While Riga’s cultural history made it European Capital of Culture a few years ago, the town is also beloved by travelers for its nightlife. Most bars are in the Old Town but new trendy establishments are now increasingly popping up all over the place, and it can be difficult to choose that perfect spot to meet locals, have a drink, or just enjoy a quiet evening with friends. To simplify matters, here we profile the top 10 bars in Riga.
Despite its name leaving room for awkward accidental declarations of adoration, I Love You is one of Riga’s coolest bars. It still manages to feel cozy thanks to its comfortable plush couches, unassuming exterior and friendly vibe. The music is varied but generally good and it is a popular spot for intimate gigs or the occasional DJ set. In fact, the bar also has a small record label so it’s the perfect setting for musical discoveries.
Chomsky is probably the only bar in the world honoring linguist and political commentator Noam Chomsky. It is also as unusual as its name implies: here visitors will find run-down furniture, experimental musicians, noise artists, lectures, and a mixed but generally student-heavy clientele. The setting: a former glass cutting and jewelry workshop a little out of the center, only adds to the atmosphere. The drink selection isn’t extensive but there are a couple of excellent Latvian beers like Bruvera and Medalus on tap.
Spread over three floors, Aussie Backpackers Pub is, as the name indicates, an Australian pub with a down-to-earth, laid-back atmosphere. As it is owned by the nearby Riga Old Town Hostel, it is often full of tourists and expats, and therefore provides a quick remedy to a bout of homesicknesss. The Australian aspect is, not overdone, opting for drinking games and Australian craft brews instead of cheesy stuffed koalas or kangaroos.
Stepping into Café Leningrad is like travelling through time. The interior is the splitting image of a Soviet-era room, complete with vintage furniture, television, photographs, books, busts of Communist figures, and even, oddly enough, skis. But this place is not just about nostalgia, it is actually particularly popular with younger crowds thanks to regular live music, playing anything from punk rock, heavy metal to neofolk. The drinks selection is great; beer lovers will especially appreciate the range of local beers, as well as the many Scottish ales.
For a rustic Latvian experience in the heart of Riga, head to the “folk club” ALA Pagrabs, a surprisingly gigantic bar and restaurant entirely underground (pagrabs means basement). The long wooden table which guests share, Eastern European snacks and dishes, and labyrinthine layout with cozy nooks and crannies call to mind an old-time tavern, something the management is keen to encourage by organizing folk concerts and dances. ALA’s main asset is its selection of 28 beers on tap, the largest in Riga.
Skyline is a cocktail lounge on the 26th floor of the Radisson Blu hotel. The view is absolutely incredible, possibly the best in Riga: see the Old Town on one side, and the Art Nouveau district on the other. It’s worth seeing at least once. This unmatched location makes it very busy in the evenings; we recommend going on Mondays or Tuesdays to avoid paying a cover charge. The cocktails are also amazing, if a little pricey by Latvian standards.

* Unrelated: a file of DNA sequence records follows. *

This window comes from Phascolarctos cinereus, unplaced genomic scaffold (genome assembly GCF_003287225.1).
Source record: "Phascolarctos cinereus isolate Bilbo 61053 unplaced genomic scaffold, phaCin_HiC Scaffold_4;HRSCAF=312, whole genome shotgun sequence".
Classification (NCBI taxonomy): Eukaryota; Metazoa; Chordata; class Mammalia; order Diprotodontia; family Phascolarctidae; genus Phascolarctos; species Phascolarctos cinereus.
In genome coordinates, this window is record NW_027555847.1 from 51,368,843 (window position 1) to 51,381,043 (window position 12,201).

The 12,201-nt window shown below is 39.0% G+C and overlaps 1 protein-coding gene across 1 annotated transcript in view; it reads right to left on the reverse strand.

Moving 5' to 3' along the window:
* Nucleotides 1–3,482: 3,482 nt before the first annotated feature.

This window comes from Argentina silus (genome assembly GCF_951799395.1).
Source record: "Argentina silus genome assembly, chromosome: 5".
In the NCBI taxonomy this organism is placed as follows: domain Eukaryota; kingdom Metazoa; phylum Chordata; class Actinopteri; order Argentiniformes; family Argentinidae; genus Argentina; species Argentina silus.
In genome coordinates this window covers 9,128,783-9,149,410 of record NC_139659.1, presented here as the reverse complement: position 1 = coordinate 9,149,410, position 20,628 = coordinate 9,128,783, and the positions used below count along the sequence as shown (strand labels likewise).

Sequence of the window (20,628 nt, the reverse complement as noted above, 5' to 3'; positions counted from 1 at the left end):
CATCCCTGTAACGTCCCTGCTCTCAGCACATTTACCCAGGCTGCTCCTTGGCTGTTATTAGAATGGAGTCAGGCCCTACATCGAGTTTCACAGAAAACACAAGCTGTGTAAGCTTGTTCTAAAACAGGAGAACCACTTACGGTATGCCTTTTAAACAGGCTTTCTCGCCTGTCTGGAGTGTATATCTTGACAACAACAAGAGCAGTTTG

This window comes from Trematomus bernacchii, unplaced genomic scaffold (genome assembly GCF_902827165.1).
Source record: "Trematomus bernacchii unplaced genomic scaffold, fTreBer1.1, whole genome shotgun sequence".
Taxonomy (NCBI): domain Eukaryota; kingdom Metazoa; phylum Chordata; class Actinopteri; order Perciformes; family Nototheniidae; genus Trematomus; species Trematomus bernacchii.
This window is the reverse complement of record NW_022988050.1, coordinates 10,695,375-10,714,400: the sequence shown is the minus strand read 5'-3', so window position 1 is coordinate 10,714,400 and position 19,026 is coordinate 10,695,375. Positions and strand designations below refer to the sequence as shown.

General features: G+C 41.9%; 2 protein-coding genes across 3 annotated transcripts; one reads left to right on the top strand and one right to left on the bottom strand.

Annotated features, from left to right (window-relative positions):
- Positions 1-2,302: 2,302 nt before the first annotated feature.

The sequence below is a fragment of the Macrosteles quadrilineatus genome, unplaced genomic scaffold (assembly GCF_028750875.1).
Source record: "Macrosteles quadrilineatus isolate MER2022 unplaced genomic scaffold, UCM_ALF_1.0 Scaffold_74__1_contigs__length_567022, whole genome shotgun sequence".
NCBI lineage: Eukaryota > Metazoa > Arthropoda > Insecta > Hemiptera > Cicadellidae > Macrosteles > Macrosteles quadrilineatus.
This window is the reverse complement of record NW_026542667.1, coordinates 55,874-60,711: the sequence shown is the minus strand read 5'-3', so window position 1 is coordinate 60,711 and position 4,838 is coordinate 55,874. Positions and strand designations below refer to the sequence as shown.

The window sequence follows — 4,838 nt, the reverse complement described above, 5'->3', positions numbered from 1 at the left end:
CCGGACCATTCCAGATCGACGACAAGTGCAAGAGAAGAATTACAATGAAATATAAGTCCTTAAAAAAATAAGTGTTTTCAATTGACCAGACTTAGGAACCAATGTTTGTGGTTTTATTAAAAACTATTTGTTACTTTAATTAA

Find a Latino atmosphere in Riga at Cuba Café, in the Old Town. This bar-café doesn’t overdo its Cuban theme, striving for authenticity in its atmosphere instead of relying on stereotypical decorations. The interior is very eclectic, featuring a stuffed fox, old lamps, pictures of Fidel Castro, and old-fashioned wallpapers. The overall effect is surprisingly charming. It is the perfect place to have a mojito and to dance salsa. There’s also a terrace in the summer.
Kanepes Kulturas Centrs is not just a bar but also a cultural hub where visitors can chat about “the value of art, whales, or the winding of destiny” over a drink, against the backdrop of a variety of cultural events, from experimental live music to film screenings. The building itself, just a stone’s throw from the Art Nouveau district, symbolizes the place’s bohemian feel: it was built over a hundred years ago for Baltic German and Russian aristocrats and was later occupied by art students and then abandoned before coming to life again.
Omas Briljants mixes a retro interior, think old couches and a ceramic chandelier, with funky vibes and tasty cocktails, alcoholic or not, served in glasses or reasonably-priced jugs. There’s plenty of space for dancing should guests feel so inclined but also more than enough seats and tables, with a second floor and a second bar, if the first one is full. If cocktails aren’t your thing, there’s also a great selection of Latvian and Czech beers.
A legendary bar in the Old Town, Rock Café has it all: a place to sit down for a drink but also a busy dance floors with a variety of music (including live concerts), a pool room, and karaoke, the only problem being choosing a song from the huge list of available titles! It is extremely lively, especially on Saturday nights, but the atmosphere is friendly and it is very easy to start chatting to just about anyone. Its proximity to the center and most of the city’s hostels make it especially convenient.